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A Journal on Dentistry and Maxillofacial Surgery

Official Journal of the Italian Society of Odontostomatology and Maxillofacial Surgery
Indexed/Abstracted in: CAB, EMBASE, Index to Dental Literature, PubMed/MEDLINE, Scopus, Emerging Sources Citation Index




Minerva Stomatologica 2005 May;54(5):303-10

language: English

Expression of contact allergy in undergoing prosthodontic therapy patients with oral diseases

Mehulic´ M., Mehulic´ K., Kos P., Komar D., Katunaric´ M.


Aim. Contact allergy is a postponed reaction of hypersensitivity where a localised cutaneous or mucosal lesion occurs due to a recurrent contact with an allergen. Placement of a fixed or removable prosthetic replacement into the oral cavity causes corrosive processes on the surface of the restoration and discharge of ions, which as haptens can induce allergic reactions. The purpose of this study was to examine occurrence of allergies to basic and auxiliary restorative dental materials in patients with lichen, stomatitis and stomatopyrosis by means of an epicutaneous allergy test.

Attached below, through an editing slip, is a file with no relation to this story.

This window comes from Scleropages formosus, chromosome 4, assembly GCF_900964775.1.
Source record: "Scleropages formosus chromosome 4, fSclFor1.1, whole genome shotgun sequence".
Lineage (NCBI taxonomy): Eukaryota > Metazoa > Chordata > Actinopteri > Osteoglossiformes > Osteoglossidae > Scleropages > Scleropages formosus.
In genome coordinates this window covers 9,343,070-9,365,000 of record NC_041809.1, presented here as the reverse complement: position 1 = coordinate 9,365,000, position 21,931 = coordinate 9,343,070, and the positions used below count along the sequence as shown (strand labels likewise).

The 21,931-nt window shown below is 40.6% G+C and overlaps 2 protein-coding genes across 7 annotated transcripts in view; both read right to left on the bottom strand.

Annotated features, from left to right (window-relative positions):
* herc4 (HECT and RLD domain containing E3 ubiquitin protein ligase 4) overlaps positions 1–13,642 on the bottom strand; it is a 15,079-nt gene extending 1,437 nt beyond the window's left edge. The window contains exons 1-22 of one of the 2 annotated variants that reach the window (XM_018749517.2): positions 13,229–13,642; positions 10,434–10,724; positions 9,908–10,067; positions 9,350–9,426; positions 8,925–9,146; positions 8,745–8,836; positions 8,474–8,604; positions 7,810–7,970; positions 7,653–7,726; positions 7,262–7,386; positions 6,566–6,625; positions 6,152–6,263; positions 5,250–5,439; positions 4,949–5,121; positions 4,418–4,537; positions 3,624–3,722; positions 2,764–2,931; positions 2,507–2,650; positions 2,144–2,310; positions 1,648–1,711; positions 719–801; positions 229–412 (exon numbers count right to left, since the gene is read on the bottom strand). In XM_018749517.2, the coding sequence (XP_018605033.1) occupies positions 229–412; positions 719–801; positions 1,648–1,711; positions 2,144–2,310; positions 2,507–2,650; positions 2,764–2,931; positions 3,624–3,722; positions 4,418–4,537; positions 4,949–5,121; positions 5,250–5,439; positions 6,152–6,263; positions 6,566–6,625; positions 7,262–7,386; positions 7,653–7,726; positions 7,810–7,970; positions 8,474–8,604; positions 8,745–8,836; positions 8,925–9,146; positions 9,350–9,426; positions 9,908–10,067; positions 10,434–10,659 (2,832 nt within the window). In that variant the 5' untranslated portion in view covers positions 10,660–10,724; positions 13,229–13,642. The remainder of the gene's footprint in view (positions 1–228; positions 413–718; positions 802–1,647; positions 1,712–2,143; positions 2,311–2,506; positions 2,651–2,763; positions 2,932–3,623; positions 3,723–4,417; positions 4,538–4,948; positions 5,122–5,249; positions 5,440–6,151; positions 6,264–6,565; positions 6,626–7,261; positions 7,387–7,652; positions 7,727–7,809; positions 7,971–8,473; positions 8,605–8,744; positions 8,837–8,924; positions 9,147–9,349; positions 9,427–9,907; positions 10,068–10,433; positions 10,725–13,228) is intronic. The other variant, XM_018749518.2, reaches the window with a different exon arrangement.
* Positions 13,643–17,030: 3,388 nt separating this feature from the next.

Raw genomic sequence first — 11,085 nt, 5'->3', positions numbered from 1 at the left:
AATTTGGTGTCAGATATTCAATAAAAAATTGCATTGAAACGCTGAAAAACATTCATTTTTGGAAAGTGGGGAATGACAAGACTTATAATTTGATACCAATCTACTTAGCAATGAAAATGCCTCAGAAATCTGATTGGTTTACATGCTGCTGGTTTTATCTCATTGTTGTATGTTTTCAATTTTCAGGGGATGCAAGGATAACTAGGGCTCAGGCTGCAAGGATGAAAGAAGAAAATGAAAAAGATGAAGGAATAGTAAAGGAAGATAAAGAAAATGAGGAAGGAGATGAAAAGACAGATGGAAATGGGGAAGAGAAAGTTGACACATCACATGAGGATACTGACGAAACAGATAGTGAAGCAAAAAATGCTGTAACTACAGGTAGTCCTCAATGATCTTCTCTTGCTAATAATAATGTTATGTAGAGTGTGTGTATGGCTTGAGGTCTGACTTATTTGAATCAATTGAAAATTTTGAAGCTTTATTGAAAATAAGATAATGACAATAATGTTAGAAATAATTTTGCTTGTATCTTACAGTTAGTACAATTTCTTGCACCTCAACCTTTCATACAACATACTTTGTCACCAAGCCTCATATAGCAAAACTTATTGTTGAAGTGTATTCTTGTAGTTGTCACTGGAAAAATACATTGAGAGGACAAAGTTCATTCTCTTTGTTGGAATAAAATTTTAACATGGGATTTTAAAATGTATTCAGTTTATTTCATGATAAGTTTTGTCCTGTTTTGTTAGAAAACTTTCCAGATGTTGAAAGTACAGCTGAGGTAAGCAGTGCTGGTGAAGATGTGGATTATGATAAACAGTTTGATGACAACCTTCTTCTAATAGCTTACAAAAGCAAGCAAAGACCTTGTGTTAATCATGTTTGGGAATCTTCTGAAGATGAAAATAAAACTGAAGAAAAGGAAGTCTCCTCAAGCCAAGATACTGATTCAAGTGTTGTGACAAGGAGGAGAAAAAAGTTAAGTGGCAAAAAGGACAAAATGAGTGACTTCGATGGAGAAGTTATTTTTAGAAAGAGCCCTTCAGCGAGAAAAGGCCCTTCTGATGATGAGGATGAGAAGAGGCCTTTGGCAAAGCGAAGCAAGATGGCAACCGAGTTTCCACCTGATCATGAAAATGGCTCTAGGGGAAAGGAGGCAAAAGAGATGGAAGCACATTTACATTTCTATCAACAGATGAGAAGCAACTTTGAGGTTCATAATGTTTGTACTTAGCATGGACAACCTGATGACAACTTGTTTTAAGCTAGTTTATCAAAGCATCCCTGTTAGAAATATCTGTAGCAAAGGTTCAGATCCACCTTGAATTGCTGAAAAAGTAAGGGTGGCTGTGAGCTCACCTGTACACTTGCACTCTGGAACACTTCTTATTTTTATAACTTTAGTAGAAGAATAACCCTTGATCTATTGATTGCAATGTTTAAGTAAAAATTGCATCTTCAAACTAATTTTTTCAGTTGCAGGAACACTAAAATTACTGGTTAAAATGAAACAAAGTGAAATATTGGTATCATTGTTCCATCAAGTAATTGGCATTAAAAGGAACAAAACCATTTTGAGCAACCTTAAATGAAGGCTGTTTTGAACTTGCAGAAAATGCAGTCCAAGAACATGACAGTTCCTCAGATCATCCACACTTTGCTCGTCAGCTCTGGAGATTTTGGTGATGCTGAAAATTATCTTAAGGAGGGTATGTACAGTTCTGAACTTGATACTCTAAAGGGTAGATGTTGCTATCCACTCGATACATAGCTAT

Methods. The study included 32 patients with a fixed and/or removable replacement and 7 patients with one of the mentioned diagnoses, but without any replacement. Testing was conducted using a standard method (patch test), and hypersensitivity to 13 most common allergens in prosthodontics was examined.
Results. The research results revealed higher frequency of positive allergic reactions in persons with the mentioned diseases and with a restoration. Patients with lichen indicated positive patch test in the majority of cases. The allergens of nickel, cobalt and chromium demonstrated the highest score of positive results, and negative score was found for dibutylphthalate and HH mix. Stomatopy-rosis was more common in persons with hypersensitivity to chromium. A lower incidence of positive allergic reactions to epoxide resins was found in female than in male subjects.
Conclusion. The epicutaneous (patch) test performed in the subjects examined in this study, showed that the majority of positive reactions was caused by mixes of nickel, cobalt and chromium; however, unwanted reactions also to other auxiliary materials used in dental practice should also be considered.

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